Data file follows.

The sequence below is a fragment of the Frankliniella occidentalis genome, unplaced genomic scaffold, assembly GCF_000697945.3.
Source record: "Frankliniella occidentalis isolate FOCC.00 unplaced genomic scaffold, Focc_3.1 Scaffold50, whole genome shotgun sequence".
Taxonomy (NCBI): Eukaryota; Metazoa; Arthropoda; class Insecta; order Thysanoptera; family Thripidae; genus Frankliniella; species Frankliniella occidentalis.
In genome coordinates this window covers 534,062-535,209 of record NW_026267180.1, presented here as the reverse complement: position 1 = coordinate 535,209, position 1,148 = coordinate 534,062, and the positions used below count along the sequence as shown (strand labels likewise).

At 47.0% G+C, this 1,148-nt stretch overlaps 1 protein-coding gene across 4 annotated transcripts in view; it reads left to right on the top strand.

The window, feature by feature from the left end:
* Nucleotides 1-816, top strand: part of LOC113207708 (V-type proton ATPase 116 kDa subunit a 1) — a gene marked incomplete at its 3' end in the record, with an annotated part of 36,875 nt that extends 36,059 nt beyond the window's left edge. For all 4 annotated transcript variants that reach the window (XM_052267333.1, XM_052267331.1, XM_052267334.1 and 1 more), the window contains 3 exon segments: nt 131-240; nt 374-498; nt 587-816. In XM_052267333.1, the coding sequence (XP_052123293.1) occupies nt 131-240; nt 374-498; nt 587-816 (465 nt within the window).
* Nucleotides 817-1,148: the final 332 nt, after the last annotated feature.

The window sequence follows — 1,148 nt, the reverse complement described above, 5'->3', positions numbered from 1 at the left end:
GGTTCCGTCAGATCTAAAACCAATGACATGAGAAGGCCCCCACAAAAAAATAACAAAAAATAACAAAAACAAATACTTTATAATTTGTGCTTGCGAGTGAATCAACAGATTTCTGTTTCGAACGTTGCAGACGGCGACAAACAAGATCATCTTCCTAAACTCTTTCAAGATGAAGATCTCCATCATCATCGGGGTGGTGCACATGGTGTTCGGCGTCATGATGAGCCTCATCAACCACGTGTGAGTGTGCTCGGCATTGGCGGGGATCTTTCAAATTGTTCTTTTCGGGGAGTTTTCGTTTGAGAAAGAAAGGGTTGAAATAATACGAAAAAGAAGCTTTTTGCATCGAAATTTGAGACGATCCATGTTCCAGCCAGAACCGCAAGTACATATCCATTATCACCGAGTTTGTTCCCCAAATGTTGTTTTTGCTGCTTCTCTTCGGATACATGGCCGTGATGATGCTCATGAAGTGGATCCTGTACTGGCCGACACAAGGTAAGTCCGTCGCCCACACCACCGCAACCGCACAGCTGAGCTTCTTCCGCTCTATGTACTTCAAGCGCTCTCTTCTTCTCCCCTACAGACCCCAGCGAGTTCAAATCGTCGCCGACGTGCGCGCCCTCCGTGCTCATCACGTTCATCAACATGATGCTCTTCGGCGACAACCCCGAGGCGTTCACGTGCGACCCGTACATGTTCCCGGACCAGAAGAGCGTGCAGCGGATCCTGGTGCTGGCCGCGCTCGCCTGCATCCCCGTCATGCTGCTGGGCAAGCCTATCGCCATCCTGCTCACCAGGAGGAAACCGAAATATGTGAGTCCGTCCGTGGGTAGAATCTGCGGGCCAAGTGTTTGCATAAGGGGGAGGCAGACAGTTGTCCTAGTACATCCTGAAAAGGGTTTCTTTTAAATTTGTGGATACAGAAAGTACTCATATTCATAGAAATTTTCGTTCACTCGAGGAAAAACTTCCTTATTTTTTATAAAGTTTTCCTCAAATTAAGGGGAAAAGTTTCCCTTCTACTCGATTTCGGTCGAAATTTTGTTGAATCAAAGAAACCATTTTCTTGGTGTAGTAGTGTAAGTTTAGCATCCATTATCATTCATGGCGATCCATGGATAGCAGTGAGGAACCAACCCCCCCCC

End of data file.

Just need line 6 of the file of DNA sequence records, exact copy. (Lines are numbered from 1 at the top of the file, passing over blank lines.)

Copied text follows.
The window, feature by feature from the left end: